|A crimson clover cover crop prevents erosion, improves soil, fixes nitrogen and attracts beneficial insects. Photo by Dave Clark, USDA ARS|
Agricultural pests — insects, weeds, nematodes and disease pathogens — blemish, damage or destroy more than 30 percent of crops worldwide. This annual loss has remained constant since the 1940s, when most farmers and ranchers began using agrichemicals to control pests.
Agrichemical methods of protecting crops are costly to the farmer, potentially harmful to the environment and, despite widespread use, have not proved 100-percent effective. Problems persist due to pest resistance and the uncanny ability of pests to overcome single-tactic control strategies.
A National Academy of Science 1997 Proceedings paper, “A Total System Approach to Sustainable Pest Management” called for “a fundamental shift to a total system approach for crop protection [which] is urgently needed to resolve escalatory economic and environmental consequences of combating agricultural pests.”
Many farmers are seeking such an approach, one that relies less on agrichemicals and more on mimicking nature’s complex relationships among different species of plants and animals. Known as “ecologically based pest management” or simply “ecological pest management,” this approach treats the whole farm as a complex system.
The old approach strives for 100 percent control of every pest using one strategy or agrichemical for each pest. The new approach, ecological pest management, aims to manage the whole farm and keep pests at acceptable populations using many complementary strategies. Ecological pest management is a preventive approach that uses “many little hammers” or strategies, rather than one big hammer, to address pest problems on the farm or ranch.
|Aleiodes indiscretus wasp parasitizing a gypsy moth caterpillar. Photo by Scott Bauer, USDA ARS|
Ecological pest management employs tactics that have existed in natural ecosystems for thousands of years. Since the beginning of agriculture — indeed, long before then — plants co-evolved with pests and with the natural enemies of those pests. As plants developed inherent protective mechanisms against pests, they were helped by numerous partners in the ecosystem, for example:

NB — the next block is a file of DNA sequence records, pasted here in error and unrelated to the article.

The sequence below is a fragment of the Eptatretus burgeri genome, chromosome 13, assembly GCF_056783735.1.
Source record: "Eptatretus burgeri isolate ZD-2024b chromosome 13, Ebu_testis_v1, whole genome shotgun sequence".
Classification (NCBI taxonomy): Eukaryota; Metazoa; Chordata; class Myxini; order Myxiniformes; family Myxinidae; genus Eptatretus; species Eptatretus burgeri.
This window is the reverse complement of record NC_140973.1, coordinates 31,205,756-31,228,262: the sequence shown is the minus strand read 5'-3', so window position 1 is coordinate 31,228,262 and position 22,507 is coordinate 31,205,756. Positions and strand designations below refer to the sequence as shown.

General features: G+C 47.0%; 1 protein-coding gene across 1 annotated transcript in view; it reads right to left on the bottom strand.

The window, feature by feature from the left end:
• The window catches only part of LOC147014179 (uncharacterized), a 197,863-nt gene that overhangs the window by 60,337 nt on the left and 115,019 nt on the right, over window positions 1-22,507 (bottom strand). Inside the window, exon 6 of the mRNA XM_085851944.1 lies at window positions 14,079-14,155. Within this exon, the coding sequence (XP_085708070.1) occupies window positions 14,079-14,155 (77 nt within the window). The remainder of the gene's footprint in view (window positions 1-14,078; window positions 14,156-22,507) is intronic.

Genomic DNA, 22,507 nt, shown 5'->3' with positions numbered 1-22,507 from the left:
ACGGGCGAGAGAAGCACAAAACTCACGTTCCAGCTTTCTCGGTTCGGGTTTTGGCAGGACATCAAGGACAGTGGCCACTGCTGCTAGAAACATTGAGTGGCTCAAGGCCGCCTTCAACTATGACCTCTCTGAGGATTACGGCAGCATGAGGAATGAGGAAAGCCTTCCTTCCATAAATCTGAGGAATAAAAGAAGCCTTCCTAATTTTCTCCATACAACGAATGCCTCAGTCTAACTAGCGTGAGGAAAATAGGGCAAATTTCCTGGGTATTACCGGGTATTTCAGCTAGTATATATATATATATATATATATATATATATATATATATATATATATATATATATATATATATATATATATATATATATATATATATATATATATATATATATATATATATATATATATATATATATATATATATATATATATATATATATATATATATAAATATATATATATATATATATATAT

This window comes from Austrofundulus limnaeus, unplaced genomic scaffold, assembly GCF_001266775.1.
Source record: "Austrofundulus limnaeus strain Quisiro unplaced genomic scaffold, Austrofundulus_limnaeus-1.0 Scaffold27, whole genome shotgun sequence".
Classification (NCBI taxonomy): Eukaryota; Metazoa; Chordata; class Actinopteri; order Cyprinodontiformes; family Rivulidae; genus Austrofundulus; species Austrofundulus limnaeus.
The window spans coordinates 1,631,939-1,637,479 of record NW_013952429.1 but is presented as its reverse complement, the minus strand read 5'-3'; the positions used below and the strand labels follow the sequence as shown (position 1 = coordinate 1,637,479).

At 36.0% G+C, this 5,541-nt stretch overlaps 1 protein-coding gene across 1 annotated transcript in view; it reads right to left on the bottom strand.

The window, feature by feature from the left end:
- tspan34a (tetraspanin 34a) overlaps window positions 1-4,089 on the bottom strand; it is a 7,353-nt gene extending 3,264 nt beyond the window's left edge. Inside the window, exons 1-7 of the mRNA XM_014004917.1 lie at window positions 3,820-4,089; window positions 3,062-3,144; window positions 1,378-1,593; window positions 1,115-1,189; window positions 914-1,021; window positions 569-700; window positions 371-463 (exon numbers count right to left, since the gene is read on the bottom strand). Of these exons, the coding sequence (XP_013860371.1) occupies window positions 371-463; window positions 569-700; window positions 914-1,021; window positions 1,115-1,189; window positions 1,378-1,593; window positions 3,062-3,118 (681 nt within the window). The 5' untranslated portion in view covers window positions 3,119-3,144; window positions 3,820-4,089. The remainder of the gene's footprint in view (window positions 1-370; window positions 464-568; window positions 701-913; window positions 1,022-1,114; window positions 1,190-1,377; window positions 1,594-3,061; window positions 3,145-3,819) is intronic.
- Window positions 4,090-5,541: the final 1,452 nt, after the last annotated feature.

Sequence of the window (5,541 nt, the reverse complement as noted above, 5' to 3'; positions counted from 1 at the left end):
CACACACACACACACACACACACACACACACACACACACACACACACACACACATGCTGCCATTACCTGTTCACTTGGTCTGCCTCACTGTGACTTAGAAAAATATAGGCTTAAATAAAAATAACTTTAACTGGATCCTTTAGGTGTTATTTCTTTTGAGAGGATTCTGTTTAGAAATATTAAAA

Beneficial insects that attack crop insects and mites by chewing them up or sucking out their juices
Beneficial parasites, which commandeer pests for habitat or food
Disease-causing organisms, including fungi, bacteria, viruses, protozoa and nematodes that fatally sicken insects or keep them from feeding or reproducing. These organisms also attack weeds.
Insects such as ground beetles that eat weed seeds
Beneficial fungi and bacteria that inhabit root surfaces, blocking attack by disease organisms
By integrating these natural strategies into your farming systems, you can manage pests in a way that is healthier for the environment and eliminates many of the problems associated with agrichemical use. Knowing the life cycles of pests and understanding their natural enemies allows you to better manipulate the system to enhance, rather than detract from, the built-in defenses available in nature. Another National Academy of Science report (1996), Ecologically Based Pest Management (EBPM), stated that EBPM “should be based on a broad knowledge of the agro-ecosystem and will seek to manage rather than eliminate pests” in ways that are “profitable, safe, and durable.”
In addition to reducing pest damage, shifting your farming system to ecological pest management will bring multiple benefits to your operation. For example, moving from monoculture to longer rotations improves water- and nutrient-use efficiency. Cover crops planted to attract beneficial insects also suppress weeds, improve the soil, provide moisture-conserving mulch, fix or store nitrogen for subsequent crops and contribute to overall nutrient management goals.